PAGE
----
Widow Sues Over 911 Call Response
The wife of a 35-year-old Escondido man who was fatally stabbed last September has sued two North County fire departments, the county and others, claiming the county’s emergency medical response was inadequate before he bled to death.
Had county 911 dispatchers not bungled the call, as attorney Thor O. Emblem claims on behalf of his client, Earl C. Hamilton might have been saved by the time he arrived at the trauma center at Palomar Medical Center in Escondido.
Instead, Hamilton bled to death because he was not taken to the hospital until 45 minutes after the first 911 call was made, Emblem said.
Hamilton and a neighbor, John Lane, were both stabbed by Larry Wayne Smith last Sept. 5. Smith attacked Lane, who was inside Smith’s home in the 600 block of North Avenue, just north of the Escondido city limits. After Lane fled to a neighbor’s house for help, Smith went the other direction, stabbing Hamilton in his own home. When the assailant fled to a nearby park, Hamilton, alone and bleeding from the chest and shoulder, stumbled to yet another neighbor’s home.
Both neighbors called 911, Emblem said, but when the second neighbor called about the Hamilton stabbing, the sheriff’s dispatcher said the call already had been reported and help was on the way, then hung up.
The problem, Emblem maintains in his lawsuit on behalf of Hamilton’s widow, Lisa Hamilton, is that the sheriff’s dispatcher apparently didn’t realize the second call was reporting not the first stabbing victim, but the second.
Lane is recovering from his injuries. Smith was found not guilty by reason of insanity after standing trial on a murder charge in Vista Superior Court and was committed to Patton State Hospital in June.
Had the 911 dispatcher more fully understood the severity of the incident, before hanging up on the second caller, there would have been a more appropriate medical response, Emblem says--including at least two, and not one, ambulances.
“The sheriff’s operator was told of one severely injured victim and that the perpetrator was next door stabbing everyone in the neighbor’s house,” the lawsuit alleged, referring to the first call to 911 involving the first victim, Lane.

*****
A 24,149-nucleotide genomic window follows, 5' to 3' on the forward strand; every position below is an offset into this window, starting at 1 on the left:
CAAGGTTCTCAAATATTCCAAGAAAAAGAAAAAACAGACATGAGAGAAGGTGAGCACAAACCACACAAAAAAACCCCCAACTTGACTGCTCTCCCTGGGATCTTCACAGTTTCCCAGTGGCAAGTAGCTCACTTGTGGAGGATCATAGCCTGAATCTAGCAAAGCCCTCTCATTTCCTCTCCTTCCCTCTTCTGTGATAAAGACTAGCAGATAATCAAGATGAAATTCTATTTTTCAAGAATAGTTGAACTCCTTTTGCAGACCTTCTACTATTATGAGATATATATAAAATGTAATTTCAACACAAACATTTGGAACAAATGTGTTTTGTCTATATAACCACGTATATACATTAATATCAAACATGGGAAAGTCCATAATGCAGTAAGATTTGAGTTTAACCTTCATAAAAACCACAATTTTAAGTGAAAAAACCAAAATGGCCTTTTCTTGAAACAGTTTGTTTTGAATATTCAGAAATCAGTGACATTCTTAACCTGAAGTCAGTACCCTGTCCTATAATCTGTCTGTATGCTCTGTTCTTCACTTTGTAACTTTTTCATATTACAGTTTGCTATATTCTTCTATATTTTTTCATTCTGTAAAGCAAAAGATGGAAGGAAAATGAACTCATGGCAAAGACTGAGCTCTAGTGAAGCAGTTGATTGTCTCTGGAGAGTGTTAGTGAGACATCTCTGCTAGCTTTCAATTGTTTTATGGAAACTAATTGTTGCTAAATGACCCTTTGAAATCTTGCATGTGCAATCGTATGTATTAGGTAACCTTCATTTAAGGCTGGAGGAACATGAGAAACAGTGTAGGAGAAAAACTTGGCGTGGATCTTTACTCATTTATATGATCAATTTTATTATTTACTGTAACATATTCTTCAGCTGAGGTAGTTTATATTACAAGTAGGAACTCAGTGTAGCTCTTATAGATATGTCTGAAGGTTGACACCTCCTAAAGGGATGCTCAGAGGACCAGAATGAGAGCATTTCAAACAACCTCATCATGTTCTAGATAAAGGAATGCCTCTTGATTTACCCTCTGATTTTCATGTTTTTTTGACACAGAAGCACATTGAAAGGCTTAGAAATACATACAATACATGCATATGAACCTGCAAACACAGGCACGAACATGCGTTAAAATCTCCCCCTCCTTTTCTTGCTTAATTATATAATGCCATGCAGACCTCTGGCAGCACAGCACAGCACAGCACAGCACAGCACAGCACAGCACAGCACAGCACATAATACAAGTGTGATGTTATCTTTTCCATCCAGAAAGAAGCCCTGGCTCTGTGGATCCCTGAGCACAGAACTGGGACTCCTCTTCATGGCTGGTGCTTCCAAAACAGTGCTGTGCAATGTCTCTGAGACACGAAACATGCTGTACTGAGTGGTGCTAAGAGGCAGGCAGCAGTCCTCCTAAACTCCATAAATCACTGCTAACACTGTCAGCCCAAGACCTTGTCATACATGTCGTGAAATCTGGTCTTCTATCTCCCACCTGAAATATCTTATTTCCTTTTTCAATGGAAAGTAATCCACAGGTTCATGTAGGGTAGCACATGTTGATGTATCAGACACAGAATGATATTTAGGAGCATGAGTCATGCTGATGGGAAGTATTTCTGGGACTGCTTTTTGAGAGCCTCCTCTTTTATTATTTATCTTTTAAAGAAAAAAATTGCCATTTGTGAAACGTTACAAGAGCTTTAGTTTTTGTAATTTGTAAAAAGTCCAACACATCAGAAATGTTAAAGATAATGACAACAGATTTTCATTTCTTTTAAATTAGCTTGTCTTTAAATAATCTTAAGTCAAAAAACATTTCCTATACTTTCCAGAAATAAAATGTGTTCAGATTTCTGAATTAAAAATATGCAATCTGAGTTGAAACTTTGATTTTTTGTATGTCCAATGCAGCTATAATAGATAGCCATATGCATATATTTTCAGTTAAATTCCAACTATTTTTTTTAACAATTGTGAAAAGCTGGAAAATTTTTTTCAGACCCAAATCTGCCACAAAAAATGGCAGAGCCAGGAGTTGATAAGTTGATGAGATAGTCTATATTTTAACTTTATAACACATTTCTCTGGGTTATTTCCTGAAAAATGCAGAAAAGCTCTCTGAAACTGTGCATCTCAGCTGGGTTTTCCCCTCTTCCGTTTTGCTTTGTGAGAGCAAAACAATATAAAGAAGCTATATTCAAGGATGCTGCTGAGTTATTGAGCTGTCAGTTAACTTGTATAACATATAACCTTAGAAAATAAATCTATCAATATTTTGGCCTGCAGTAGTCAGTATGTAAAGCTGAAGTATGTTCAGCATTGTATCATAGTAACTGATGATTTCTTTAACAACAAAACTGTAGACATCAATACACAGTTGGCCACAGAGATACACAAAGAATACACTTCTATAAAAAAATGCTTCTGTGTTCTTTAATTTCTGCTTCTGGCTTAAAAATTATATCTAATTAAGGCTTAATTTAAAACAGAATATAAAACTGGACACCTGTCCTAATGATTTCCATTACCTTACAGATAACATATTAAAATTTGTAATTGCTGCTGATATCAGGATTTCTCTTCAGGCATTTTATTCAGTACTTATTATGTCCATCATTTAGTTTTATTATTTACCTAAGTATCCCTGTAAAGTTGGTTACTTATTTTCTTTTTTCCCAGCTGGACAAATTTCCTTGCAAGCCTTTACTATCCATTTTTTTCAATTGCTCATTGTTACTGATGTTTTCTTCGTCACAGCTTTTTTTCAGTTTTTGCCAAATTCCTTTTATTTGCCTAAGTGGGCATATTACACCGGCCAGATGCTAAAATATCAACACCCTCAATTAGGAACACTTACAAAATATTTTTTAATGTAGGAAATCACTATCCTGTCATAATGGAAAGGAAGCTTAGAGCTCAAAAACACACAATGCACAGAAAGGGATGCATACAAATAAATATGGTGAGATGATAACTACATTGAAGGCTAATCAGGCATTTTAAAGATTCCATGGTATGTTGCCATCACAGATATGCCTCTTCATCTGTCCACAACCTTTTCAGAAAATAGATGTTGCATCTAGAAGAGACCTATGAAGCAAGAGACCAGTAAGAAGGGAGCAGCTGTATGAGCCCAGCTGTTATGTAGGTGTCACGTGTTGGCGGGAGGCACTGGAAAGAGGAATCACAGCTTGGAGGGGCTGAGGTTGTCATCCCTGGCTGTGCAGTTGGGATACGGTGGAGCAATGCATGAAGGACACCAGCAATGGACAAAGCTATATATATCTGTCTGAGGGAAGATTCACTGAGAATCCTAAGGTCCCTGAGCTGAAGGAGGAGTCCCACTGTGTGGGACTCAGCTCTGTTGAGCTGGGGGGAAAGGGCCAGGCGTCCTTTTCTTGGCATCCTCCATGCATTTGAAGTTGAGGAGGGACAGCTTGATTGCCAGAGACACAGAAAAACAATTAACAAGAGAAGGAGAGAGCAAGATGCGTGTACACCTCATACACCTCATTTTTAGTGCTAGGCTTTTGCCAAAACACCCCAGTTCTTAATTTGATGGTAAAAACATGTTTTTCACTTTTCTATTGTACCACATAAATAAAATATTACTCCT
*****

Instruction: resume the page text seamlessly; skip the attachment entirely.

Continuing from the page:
“Notwithstanding this knowledge, the 911 emergency call operator failed to communicate to the main emergency medical dispatch center at Rancho Santa Fe the severeness of the type of injuries or the fact that there were multiple victims who required emergency medical services, or request the services of LifeFlight,” according to the suit, which was filed Tuesday in Vista Superior Court.
“In reliance on the sheriff’s operator’s statement, ‘we have the call and help is on the way,’ the victim-two caller did not attempt to transport (Hamilton) to a trauma center or seek other services.”
In response to the 911 call, an ambulance--perhaps from as far away as Oceanside, Emblem says--and a fire truck from the Deer Springs Fire Department, which serves the north Escondido neighborhood where Hamilton lives, responded.
Emblem said 25 minutes lapsed between the 911 call and when the fire truck and ambulance crew arrived--at about the same time--and that, by the time sheriff’s deputies deemed the scene safe enough for them to approach, it was 45 minutes altogether before Hamilton arrived at Palomar Medical Center. He died 11 minutes later.
It was only after the first fire truck arrived at the scene that a second ambulance was requested, and LifeFlight was notified. The helicopter was put on standby but never flew to the scene.
“No trauma victim medical teams, including LifeFlight, were ever dispatched, and Earl Hamilton bled to death,” Emblem said. “Ambulance personnel are classified as emergency medical technicians. This sounds important, but they are neither trained nor equipped to handle trauma victims. Only LifeFlight and paramedics are qualified for trauma responses.”
Emblem said that, if the Deer Springs Fire Department doesn’t have paramedics, then paramedics should have been called in from the next nearest agency.
But local officials say there are no such mutual-aid agreements among fire departments involving paramedic services, which are costly and reserved for the use of the residents of that particular department.
“We provide EMT (emergency medical technicians) but not paramedics,” said Deer Springs Capt. Jerry Caster. “And most departments don’t let their paramedics outside their jurisdiction. Any time there’s a trauma--say, a gunshot victim or a vehicle accident, we have to get LifeFlight, if they can fly in that weather, or an ambulance.”
Escondido Fire Department paramedic coordinator Neil Hobbs said his department sends paramedics outside the city only if there is a “mass casualty incident” being coordinated by the county’s disaster preparedness office, such as a plane crash or earthquake.
“In Escondido, we only have three paramedic units manned 24 hours a day, and if we have four heart attacks in a row, the first three will get paramedics and the fourth will get an ambulance. We can’t call San Diego or San Marcos to help,” he said.
Tony Albers, the chief deputy county counsel, said he could not respond to the lawsuit because he had not yet been served with it.
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